Musty Smell?

  1. I was asked to post this by a member who wishes to remain anonymous . . .

    I returned to my place rencently after being on a trip and realized it smelled STRONGLY like a hotel room and slightly musty. Of course, if my place smells like that, my clothes and hair probably smells to, meaning I probably smell :wtf: which is one of my biggest social fears.
    What is the best way to get rid of the smell? and how do I know it is gone if I am used to it (like I probably was before) in a few days?
  2. Yes it's true our noses adjust to odors around us. For example, you spray on perfume in the morning but by afternoon you might not notice it any longer (combined with it wearing off slightly).

    For the musty smell, part of it may have been from having your doors and windows closed for the time you were gone. Meaning, there was no ventilation or air circulating.

    You might consider getting a cleaning service as a one-off treat for your home (carpets, draperies, etc). and they may have some suggestions on what might be causing it (molds, etc). From my past experience a musty smell is a result of moisture, molds and poor air ventilation.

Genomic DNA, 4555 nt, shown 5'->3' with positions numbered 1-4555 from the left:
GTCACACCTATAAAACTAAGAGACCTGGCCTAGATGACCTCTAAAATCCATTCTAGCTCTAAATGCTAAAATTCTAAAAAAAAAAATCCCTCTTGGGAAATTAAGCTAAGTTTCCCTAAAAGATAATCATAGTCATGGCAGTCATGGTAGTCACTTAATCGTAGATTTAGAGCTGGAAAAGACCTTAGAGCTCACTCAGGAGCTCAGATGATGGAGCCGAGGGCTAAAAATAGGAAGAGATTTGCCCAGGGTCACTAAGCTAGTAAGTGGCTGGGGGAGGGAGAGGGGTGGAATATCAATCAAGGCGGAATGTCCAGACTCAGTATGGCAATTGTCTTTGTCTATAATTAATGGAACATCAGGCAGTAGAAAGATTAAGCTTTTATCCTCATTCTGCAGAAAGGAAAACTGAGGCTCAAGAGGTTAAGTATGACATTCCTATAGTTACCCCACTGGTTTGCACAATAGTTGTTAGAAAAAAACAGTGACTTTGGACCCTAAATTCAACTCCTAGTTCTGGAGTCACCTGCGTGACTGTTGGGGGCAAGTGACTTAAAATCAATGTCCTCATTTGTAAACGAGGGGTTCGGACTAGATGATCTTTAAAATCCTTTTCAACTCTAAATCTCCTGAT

Hope that helps?
  3. I would not rule out the possibility that it is just the way your friend's city smells. Especially if she lives in a place with very high humidity and a lot of pollution, if she took a trip to a place that is less like that, it will have cleared her sinuses like no pill ever could, and on her return, she notices for the first time, the smell of humid, dirty air.

    She should not worry about smelling like that herself except when she is around a really cute boy she likes who just happened to come back from a trip to a place with lower humidity and cleaner air and hasn't been home long enough for his sinuses to return to their normally ****ed up state.

    The best thing your friend can do about it anyway, is to continue what I am sure is her regularly scheduled hygiene regimen, including application of the fragrance of her choice, wear light cotton clothing and plenty of anti-perspirant for the humidity, and minimize the harmful effects of the polluted air by filtering it through a cigarette.
  4. I've notice this happens when there is poor ventilation, especially a small space or when there is lots of fabrics (bedding, clothing, etc.). She can keep a dehumidifier (it helps the air even if it's not made for the smell purpose), keep windows slightly open, or leave on a small fan. Anything to help air get around. And wash things more often...even before you typically need to.